Sasa Kamaboko: Fish Cake Shaped Like Bamboo Leaf

Kamaboko is a traditional Japanese food with a long history whose origin can be traced back to the description of 1115 in the document “類聚雑要抄 (Ruiju-Zoyosho).

The food is a variety of Nerimono made from ground white fish mixed with seasoning and binding ingredients such as salt and egg white.

The prepared surimi paste is then molded and heated, and some are flavored with ingredients such as cheese or crab flavoring.

So supermarkets in Japan usually carry various shapes and flavors of Kamaboko fish cake,

and at one near my house, the other day, I got this “Sasa Kamaboko (笹かまぼこ)” from Maruzen (Price: 98 yen/about 0.9 USD).

Sasa Kamaboko (笹かまぼこ)

Maruzen Sasa Kamaboko

Sasa Kamaboko, also known as Sasakama, is a Kamaboko fish cake with its roots in Sendai City, Miyagi Prefecture.


In the early years of the Meiji period (Meiji: 1868-1912), the city had a good catch of Hirame flounder.

But at the time, refrigeration/transportation systems weren’t good enough. So for preservation, the leftover fish was processed into Kamaboko. 

Sasa Kamaboko Making

Shaped like a bamboo leaf or “Sasa (笹)” and grilled, the fish cake was initially called “Tenohira Kamaboko (手のひらかまぼこ: Palm Kamaboko)” or “Bero Kamaboko (ベロかまぼこ: Tongue Kamaboko)”.

But later, the Kamaboko specialty shop established in 1935, “Abe Kamaboko (阿部蒲鉾店)” (Google Map) gave it the name of Sasa Kamaboko and popularized it.


Sasa Kamaboko

Sasa Kamaboko since has become a food that Sendai prides itself on.

It is now made from various fish surimi, including Kichiji rockfish, Alaska pollack, sea bream, or Nodoguro shore dotterel,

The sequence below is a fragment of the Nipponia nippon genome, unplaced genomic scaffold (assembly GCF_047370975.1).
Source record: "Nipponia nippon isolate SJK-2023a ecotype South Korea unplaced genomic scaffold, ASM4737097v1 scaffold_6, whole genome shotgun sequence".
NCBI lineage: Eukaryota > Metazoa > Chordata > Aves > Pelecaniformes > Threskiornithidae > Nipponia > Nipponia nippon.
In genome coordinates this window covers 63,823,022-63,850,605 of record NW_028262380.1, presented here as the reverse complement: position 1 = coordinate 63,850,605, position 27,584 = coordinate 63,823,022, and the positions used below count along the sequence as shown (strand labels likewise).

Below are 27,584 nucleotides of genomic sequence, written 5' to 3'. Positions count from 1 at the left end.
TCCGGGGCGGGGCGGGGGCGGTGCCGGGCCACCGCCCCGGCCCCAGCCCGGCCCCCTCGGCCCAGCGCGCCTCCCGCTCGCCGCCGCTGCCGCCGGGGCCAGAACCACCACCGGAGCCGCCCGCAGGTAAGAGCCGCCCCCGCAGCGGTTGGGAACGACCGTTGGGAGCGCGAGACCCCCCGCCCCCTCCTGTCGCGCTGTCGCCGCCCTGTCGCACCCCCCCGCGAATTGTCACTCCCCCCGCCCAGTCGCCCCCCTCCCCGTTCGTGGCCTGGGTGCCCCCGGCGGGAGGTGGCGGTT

and large food makers, including “Kibun (紀文) and “Maruzen (丸善)”, are selling it nationwide.

How to Enjoy

Sasa Kamaboko with Beer

As with regular Kamaboko, Sasa Kamaboko can be enjoyed in various ways. You can not only eat it as it is, but you can also use it in dishes.

This time, I toasted the fish cake lightly and ate it with wasabi shoyu (soy sauce with grated Japanese horseradish).

The cooked Kamaboko was firm on the outside and soft on the inside and was delicious!


Maruzen Sasa Kamaboko Ingredients Nutrition Facts Calories Label

Lastly, here is the ingredients and nutrition facts label of the Maruzen Sasa Kamaboko. According to that,

the cake mainly consists of fish meat (cod, golden threadfin bream, red bigeye, and so forth), egg white, salt, reduced starch syrup, brewed seasoning, sugar, powdered wheat protein, and dextrose.

(Reference Page: Wikipedia 蒲鉾 )


Hi, I'm Tomo, a Japanese blogger living in Niigata Prefecture, Japan. For the purpose of enriching your life, I would like to introduce things about Japan on this blog, especially unique Japanese products, cooking recipes, cultures, and facts and trivia.

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